Not a Reader (and Proud of It)

Friday

My brother Jonathan recently alerted me to a Huffington Post article by Houston Barber about “What Happens When a President Doesn’t Like To Read?” The article gives me an excuse to revisit philosopher Martha Nussbaum’s “Cultivating Humanity: A Classical Defense of Reform in Liberal Education.”

I wrote about Nussbaum’s essay this past election day because she believes that good readers make good voters. As she sees it, literary training is key to a stable democracy:

But the great contribution literature has to make to the life of the citizen is its ability to wrest from our frequently obtuse and blunted imaginations an acknowledgement of those who are other than ourselves, both in concrete circumstances and even in thought and emotion. As [Ralph] Ellison put it, a work of fiction may contribute “to defeat this national tendency to deny the common humanity shared by my character and those who might happen to read of his experience.” This contribution makes it a key element in higher education.

Barber points out that Trump is not only uninterested in reading but he’s proud of his disinterest:

Donald Trump doesn’t read books, and it’s not something he’s embarrassed about. When Megyn Kelly asked him during the campaign what the last book he read was, Trump responded “I read passages, I read areas, chapters, I don’t have the time.” The fact is, the words of other people don’t matter too much to him. In his 70-minute convention speech, Trump did not quote a single person other than himself, not even an out-of-context Bible verse or Reagan quip.

Echoing Nussbaum, Barber then lays out some of the specific benefits a president gets from reading, above all establishing “a connection to history and those who have held the office before him”:

There’s no better way to know America than being on the Mississippi River with Mark Twain, or in New York City with F. Scott Fitzgerald, or in Arkansas with Maya Angelou. To have a leader of the country not engaged with its literature betrays the vision of the country set out by the founders.

Barber quotes an English professor making a similar point:

“Books are part of the Great Conversation,” says David Kirby, poet and Distinguished Professor of English at Florida State University. “They’re the talks we have with those who are different from us and who show us how big and diverse the world is. Trump’s got an entirely different agenda.” Those like David Kirby who devote their life to writing and teaching literature know the dangers of refusing to engage in that Great Conversation. “He certainly acts like somebody who doesn’t read. He has no attention span to speak of, he isn’t reflective, and he is contemptuous of everyone except himself; he doesn’t seem to like even his friends very much, and these aren’t literary qualities.”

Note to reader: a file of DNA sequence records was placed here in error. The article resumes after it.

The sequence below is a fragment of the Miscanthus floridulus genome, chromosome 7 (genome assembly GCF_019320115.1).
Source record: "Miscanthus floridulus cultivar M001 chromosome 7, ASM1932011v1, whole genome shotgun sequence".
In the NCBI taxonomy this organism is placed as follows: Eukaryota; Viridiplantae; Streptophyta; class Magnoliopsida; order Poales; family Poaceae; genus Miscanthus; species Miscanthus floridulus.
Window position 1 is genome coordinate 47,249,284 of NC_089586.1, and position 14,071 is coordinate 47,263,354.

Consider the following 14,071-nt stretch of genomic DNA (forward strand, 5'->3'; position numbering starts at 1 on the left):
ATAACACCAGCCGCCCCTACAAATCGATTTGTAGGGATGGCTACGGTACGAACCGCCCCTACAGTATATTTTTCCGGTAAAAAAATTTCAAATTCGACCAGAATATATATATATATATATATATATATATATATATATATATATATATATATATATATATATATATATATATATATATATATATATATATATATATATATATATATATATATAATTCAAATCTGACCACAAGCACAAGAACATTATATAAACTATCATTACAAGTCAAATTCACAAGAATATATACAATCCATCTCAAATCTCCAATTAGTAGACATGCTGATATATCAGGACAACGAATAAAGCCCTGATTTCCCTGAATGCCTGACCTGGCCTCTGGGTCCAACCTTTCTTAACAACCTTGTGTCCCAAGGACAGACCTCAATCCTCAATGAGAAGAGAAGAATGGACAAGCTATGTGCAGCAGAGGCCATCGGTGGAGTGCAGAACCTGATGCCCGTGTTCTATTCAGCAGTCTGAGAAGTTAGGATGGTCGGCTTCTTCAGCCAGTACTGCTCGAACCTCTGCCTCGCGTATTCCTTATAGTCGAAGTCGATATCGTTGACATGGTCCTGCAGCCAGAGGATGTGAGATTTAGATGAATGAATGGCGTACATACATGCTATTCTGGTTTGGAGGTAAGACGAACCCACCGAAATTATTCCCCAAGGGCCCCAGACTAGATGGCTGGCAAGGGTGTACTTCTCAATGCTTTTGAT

I wanted Barber to get a bit more specific about the ramifications of having a non-reader in the White House, but this blog will have many opportunities to do so in the years ahead. Today I’ll just note that the difference between Barack Obama’s vision of America and Trump’s is the difference between one who loves to read and one who doesn’t. For Obama, described by Barber as “one of the biggest book worms the Oval Office has ever seen,” America is a rich tapestry of people and traditions, “e pluribus unum.” Nussbaum says that emphasizing literature is helping turn the academy into such a place as well:

We are now trying to build an academy that will overcome defects of vision and receptivity that marred the humanities departments of earlier eras, an academy in which no group will be invisible in Ellison’s sense. That is in its way a radical political agenda; it is always radical, in any society, to insist on the equal worth of all human beings, and people find all sorts of ways to avoid the claim of that ideal, much though they may pay it lip service. The current agenda is radical in the way that Stoic world citizenship was radical in a Rome built on hierarchy and rank, in the way that the Christian idea of love of one’s neighbor was and is radical. In a world anxious to deny our common membership in the kingdom of ends or the kingdom of heaven, we should defend that radical agenda as the only one worthy of our conception of democracy and worthy of guiding its future.

The alternative is a vision where entire segments of the American population are reduced to pernicious caricatures: Obama as an African outsider, Latinos as rapists and murderers, Muslims as terrorists, women as beauty ratings, inner cities as hellholes. Trump’s inner narrative is as shallow as it gets.

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